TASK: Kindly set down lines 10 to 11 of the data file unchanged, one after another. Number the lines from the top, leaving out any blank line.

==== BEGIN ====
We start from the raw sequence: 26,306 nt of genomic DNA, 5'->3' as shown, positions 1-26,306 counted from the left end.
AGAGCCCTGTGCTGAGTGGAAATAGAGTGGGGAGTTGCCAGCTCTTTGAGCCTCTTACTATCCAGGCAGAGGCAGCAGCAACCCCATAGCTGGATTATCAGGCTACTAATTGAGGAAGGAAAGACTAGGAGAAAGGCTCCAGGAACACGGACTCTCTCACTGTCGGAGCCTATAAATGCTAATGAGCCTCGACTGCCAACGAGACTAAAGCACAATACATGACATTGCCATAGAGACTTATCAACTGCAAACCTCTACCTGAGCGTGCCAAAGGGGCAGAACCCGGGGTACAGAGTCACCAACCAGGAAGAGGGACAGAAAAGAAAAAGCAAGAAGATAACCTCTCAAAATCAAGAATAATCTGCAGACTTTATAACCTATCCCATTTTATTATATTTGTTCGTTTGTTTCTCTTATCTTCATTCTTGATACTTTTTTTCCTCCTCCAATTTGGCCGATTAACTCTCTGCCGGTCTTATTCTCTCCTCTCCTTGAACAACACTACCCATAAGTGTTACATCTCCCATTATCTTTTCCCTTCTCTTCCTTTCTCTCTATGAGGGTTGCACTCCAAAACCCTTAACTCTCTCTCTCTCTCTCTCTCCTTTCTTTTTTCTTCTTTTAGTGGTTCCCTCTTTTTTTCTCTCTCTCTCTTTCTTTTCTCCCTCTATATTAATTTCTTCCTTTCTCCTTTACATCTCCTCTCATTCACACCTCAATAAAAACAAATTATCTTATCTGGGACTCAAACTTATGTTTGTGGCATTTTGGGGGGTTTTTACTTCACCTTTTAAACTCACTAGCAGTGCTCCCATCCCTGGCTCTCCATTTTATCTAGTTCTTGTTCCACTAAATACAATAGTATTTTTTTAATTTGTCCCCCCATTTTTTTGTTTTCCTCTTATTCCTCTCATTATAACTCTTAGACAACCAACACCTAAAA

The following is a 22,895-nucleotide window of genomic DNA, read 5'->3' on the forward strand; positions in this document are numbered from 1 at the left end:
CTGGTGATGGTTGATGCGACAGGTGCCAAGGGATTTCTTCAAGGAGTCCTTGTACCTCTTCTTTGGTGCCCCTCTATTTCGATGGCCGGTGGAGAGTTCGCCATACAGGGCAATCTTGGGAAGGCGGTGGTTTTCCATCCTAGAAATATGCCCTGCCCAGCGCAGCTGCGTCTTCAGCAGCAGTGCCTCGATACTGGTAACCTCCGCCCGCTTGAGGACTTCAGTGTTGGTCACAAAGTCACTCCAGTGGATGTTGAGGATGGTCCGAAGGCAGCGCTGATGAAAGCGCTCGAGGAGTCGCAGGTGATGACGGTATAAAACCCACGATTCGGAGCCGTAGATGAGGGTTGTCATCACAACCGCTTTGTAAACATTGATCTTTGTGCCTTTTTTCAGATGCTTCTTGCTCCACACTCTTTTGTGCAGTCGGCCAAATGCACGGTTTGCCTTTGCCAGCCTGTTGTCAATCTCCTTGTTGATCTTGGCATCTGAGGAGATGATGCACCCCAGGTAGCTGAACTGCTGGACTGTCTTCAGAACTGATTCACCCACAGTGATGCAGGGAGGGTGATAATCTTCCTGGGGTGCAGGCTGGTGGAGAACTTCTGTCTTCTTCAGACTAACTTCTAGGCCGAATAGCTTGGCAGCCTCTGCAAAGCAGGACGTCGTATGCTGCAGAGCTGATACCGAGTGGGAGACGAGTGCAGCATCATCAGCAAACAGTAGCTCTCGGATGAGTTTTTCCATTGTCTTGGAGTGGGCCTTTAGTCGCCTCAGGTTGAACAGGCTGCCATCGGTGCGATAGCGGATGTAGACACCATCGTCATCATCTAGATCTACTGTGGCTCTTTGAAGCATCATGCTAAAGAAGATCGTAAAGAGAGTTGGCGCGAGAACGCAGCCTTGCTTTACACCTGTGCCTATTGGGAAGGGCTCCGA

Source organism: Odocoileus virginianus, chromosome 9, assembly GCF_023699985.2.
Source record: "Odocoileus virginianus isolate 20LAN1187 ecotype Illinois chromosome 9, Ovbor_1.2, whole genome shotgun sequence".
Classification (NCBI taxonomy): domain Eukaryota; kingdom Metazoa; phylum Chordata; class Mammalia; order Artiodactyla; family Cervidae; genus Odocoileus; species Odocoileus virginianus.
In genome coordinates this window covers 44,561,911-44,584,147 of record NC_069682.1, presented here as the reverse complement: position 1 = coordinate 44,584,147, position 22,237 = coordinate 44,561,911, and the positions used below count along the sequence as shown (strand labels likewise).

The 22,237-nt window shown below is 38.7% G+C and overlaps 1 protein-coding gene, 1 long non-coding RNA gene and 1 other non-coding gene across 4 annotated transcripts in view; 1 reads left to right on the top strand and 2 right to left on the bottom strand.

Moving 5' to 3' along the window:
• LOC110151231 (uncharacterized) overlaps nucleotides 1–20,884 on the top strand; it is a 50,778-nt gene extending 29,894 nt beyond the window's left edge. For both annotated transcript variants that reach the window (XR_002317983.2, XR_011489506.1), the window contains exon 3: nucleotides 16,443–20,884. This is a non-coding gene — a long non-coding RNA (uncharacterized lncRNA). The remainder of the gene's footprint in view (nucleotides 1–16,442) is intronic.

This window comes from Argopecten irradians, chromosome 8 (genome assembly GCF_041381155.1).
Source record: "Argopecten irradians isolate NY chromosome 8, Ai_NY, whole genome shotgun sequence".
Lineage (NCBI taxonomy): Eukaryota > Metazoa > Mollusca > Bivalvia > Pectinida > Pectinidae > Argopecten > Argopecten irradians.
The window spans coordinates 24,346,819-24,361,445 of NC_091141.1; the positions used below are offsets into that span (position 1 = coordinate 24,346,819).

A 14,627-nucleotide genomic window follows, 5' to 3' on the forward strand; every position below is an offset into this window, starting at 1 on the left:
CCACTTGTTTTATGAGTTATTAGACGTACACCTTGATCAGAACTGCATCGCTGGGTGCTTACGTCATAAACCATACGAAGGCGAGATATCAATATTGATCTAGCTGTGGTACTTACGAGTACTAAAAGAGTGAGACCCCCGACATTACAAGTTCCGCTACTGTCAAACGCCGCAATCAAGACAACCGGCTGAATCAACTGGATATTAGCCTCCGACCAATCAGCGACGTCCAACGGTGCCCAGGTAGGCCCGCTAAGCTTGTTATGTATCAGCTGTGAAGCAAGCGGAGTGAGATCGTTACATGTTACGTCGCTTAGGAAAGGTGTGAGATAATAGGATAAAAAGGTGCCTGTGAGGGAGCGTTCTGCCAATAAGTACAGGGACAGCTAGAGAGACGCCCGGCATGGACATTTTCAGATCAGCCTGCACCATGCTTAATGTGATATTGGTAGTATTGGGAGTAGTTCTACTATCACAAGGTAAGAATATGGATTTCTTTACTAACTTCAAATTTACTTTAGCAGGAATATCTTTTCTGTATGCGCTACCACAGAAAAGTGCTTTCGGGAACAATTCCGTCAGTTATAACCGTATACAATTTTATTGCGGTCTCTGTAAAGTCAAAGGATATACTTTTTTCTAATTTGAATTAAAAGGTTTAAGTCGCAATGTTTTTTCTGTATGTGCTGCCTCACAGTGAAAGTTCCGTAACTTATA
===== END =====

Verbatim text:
Moving 5' to 3' along the window:
• LOC110151231 (uncharacterized) overlaps nucleotides 1–20,884 on the top strand; it is a 50,778-nt gene extending 29,894 nt beyond the window's left edge. For both annotated transcript variants that reach the window (XR_002317983.2, XR_011489506.1), the window contains exon 3: nucleotides 16,443–20,884. This is a non-coding gene — a long non-coding RNA (uncharacterized lncRNA). The remainder of the gene's footprint in view (nucleotides 1–16,442) is intronic.